Today, there is a greater demand for teachers nationwide than there has been in many years. Of course, there is not an equal demand for every teacher in every specialty, but there is a tremendous need for teachers precisely because so many baby boomers are leaving the teaching profession due to retirement. This development, in turn, offers a great opportunity for other men and women, who are also baby boomers, to take those positions from the retiring teachers.

Let me give you an example. A person who came into the picture as a substitute high school math teacher for our then junior in high school the following year joined the staff of Woodstock High School and became a full-time math teacher in her late 50s. I believe this is the type of transition our nation will see happen with greater frequency all across America.

In the past, my mother also went back to school to finish her Associate of Arts degree in her early 40s. Then, she earned her Bachelor's degree, received her Master's degree, and subsequently taught high school photography through the age of 70 at Parkway South High School in St. Louis County, Missouri.

And while the individual paycheck may not be significant relative to private industry, public sector pensions for teachers are really excellent. For example, the formula in the State of Missouri for a retired teacher is 80% of your previous income after 30 years of service. Teachers are paid a salary based upon their education level, with the max pay level probably being a Master's degree plus 30 hours.

In my own circle, I have a good friend in St. Louis, who earned a Master's degree plus 30 hours, and let us estimate that he retired at $60,000 in annual income from his Suburban St. Louis position. His retirement at 30 years would be 80% of that figure. However, since he actually worked 33 years, the percentage on the retirement formula was 88%. So, by taking 88% of $60,000, my friend made approximately $52,800 per year, which began at age 55.

Please bear in mind that teachers throughout our nation do NOT qualify for Social Security. So this becomes both a substitute for Social Security and a private pension added together.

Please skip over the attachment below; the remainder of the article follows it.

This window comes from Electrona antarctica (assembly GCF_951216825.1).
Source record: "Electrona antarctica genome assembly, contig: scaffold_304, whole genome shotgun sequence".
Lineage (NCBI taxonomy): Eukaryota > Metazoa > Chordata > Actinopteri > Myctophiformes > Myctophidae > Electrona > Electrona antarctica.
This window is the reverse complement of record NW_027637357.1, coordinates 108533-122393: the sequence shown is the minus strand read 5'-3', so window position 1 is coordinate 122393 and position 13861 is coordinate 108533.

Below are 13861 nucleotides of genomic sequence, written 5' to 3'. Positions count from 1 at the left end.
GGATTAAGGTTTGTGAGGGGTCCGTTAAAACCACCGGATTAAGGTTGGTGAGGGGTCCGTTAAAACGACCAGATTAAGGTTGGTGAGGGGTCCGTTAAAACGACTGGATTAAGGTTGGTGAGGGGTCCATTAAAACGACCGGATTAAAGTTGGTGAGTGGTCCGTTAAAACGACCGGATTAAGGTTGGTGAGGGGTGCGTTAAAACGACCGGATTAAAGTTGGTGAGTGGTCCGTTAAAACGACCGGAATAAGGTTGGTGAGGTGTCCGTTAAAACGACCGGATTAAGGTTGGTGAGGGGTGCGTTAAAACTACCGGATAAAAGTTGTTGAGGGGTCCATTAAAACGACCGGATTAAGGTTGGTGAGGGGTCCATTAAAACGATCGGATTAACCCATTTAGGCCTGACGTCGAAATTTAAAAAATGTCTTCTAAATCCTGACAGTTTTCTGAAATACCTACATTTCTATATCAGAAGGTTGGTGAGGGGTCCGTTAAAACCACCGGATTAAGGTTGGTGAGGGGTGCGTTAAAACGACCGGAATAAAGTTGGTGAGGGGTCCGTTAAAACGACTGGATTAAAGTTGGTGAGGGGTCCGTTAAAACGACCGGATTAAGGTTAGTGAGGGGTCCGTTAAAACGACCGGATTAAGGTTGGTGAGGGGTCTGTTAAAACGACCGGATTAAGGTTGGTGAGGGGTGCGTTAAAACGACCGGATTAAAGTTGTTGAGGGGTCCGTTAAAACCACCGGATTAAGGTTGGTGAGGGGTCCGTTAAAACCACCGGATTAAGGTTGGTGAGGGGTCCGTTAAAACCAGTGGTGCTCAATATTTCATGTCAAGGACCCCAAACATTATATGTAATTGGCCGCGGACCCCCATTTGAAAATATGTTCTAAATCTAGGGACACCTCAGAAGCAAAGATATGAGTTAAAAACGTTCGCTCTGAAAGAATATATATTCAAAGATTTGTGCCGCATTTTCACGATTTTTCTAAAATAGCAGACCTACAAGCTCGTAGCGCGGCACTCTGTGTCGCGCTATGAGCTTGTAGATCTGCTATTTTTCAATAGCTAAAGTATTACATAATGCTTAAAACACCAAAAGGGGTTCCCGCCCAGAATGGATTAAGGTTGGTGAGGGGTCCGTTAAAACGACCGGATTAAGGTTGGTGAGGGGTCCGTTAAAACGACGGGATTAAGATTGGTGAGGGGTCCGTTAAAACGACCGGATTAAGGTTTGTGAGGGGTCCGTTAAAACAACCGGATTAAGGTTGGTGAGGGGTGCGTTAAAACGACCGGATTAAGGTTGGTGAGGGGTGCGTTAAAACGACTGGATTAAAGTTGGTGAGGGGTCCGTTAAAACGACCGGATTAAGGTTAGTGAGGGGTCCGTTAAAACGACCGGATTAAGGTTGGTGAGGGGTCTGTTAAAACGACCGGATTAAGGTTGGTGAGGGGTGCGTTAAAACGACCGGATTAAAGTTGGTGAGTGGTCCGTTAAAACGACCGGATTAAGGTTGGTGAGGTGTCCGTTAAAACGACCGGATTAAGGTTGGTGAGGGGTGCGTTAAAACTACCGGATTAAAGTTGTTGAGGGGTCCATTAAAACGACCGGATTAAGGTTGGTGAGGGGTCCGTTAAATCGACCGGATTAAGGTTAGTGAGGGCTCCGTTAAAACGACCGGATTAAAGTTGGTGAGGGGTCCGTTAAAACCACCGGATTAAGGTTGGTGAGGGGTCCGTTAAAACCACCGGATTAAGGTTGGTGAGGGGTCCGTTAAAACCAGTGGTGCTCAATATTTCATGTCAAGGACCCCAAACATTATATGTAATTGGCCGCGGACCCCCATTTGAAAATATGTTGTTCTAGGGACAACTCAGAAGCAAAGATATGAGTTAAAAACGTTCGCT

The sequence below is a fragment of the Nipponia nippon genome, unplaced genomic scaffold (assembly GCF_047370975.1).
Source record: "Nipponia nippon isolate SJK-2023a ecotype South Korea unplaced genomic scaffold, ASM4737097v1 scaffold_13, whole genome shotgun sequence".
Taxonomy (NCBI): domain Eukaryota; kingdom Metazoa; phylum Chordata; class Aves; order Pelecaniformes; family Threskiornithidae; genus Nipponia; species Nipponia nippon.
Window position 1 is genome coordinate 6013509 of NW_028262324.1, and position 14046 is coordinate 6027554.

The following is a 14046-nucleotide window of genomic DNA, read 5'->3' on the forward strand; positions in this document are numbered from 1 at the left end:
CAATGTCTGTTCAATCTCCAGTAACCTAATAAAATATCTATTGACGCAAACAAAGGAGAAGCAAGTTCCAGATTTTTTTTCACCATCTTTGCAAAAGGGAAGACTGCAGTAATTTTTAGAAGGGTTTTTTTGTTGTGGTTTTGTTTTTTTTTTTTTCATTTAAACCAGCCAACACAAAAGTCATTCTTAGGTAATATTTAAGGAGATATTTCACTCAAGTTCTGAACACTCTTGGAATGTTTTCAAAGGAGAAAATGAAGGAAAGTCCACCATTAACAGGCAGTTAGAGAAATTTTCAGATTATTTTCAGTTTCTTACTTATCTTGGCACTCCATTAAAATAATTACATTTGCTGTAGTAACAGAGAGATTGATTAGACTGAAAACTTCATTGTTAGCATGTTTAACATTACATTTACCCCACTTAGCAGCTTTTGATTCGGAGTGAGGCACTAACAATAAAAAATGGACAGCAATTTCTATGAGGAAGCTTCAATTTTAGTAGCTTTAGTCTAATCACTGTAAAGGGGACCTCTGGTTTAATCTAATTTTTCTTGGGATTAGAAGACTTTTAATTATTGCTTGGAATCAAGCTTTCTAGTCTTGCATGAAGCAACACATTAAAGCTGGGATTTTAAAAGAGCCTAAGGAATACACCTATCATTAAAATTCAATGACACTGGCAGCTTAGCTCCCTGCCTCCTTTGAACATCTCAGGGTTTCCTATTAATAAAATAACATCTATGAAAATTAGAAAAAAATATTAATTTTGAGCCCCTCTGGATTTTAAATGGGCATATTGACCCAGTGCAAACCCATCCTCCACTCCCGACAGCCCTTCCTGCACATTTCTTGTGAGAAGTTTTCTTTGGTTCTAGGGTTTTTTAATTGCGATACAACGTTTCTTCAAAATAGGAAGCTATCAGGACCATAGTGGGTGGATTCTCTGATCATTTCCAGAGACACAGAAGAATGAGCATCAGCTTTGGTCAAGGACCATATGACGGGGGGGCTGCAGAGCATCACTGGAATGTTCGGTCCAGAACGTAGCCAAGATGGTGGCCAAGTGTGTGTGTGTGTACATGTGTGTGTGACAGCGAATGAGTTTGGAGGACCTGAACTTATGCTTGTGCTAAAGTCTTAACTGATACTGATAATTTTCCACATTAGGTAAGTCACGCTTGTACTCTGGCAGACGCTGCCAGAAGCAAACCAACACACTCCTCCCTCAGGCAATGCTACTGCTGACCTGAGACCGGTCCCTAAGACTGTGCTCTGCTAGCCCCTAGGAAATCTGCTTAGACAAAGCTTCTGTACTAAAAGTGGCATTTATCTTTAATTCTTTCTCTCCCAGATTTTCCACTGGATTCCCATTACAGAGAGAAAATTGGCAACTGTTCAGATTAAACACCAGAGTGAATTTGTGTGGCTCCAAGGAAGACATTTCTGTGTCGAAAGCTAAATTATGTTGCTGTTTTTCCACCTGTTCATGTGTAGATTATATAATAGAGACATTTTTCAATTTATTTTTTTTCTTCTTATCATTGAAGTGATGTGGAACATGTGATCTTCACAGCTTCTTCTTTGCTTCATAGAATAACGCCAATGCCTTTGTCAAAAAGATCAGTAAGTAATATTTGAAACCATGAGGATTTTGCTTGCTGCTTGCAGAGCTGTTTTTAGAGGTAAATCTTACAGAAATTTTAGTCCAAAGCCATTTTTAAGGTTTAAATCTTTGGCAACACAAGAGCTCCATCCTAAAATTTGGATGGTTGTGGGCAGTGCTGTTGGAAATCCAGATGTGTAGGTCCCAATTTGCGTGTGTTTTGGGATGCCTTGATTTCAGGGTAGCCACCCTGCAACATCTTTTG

But, if someone goes back to school and they qualify to become a teacher in their 40s, they could still work for the next 20 or 25 years. In other words, taking my mother's case as an example, age 45 + 25 years = age 70.

The school districts, in turn, want good teachers, so they may continue to extend that teacher's contract even beyond the normal retirement point, if it's appropriate in a unique circumstance.

Continuing adult education instructor

One of my best friends from St. Louis retired as a public school teacher in mathematics after a 33 year career in a suburban high school. But, his real love has always been music over the years. So each week, he takes a one hour lesson on the mandolin and a one hour lesson on the guitar.

Then, at the local junior college during both the fall and spring semesters, he teaches a class on guitar. He said he doesn't make much money doing it, but it's very gratifying to him on an emotional level.


Individual men and women may also feel the call to ministry later in life. That scenario pertained to my own father and my wife. My father went to seminary and graduated in his mid 40s and went on to a longer term career in the ministry. My book, "Now What? Discovering Your New Life and Career After 50," contains 19 profiles, one of which is of my 85 year old father. My Dad is literally the senior associate pastor -- senior meaning oldest -- on the staff of St. Louis Family Church, which is perhaps the largest Protestant church in the Greater St. Louis area.

Ministry today is actually a common career track for men and women, as we get older. This happens with Catholic priests, it happens in the Protestant clergy and it happens in the Jewish clergy as well. My wife is also an ordained pastor, who is a full-time minister in charge of Fresh Harvest Church in Woodstock, Illinois and who is also the point person for Fresh Harvest Ministries. She is also involved with a ministry organization, which has a call to our nation and is located in Washington D.C.

Fitness trainer

I am also a member of the McHenry County College Fitness Center, which has every kind of conceivable exercise machine you can imagine from rowing machines to stationary bicycles to treadmills to a cross country ski apparatus, as well as all sorts of different weight-related machines. MCC's Fitness Center employs fitness coaches, who have degrees, and these trainers come in all different ages. The oldest one, who once served as a coach for one of the Olympic teams, is today in his 70s. But, he still works on a part-time basis at McHenry County College in the fitness center.

I believe fitness should be one part of the transition we pursue, as we get older. In fact, many of the people in my exercise group, who work out three to five days per week at the same time in the early morning, when I use the facility, are actually in their late 60s, 70s or even 80s. The name of this group is "the Wild Bunch," where I am perhaps the youngest person in the group.

Of course, it is always good to be "the youngest," no matter how the group is defined.

Author's Bio: 

James O. Armstrong, who serves as Editor and President of,, which is The Resource for Job Transitions over 40, also wrote "Now What: Discovering Your New Life and Career after 50." In addition, he is the Cofounder with his wife of Armstrong Solutions Inc.,, which is a Counseling, Coaching and Career Management Practice with a reduced fee schedule to expand their services to a larger group of men and women with needs. Armstrong also serves as President of James Armstrong & Associates, Inc., which is a national and international media representation firm serving Central US and Canada out of his Suburban Chicago base.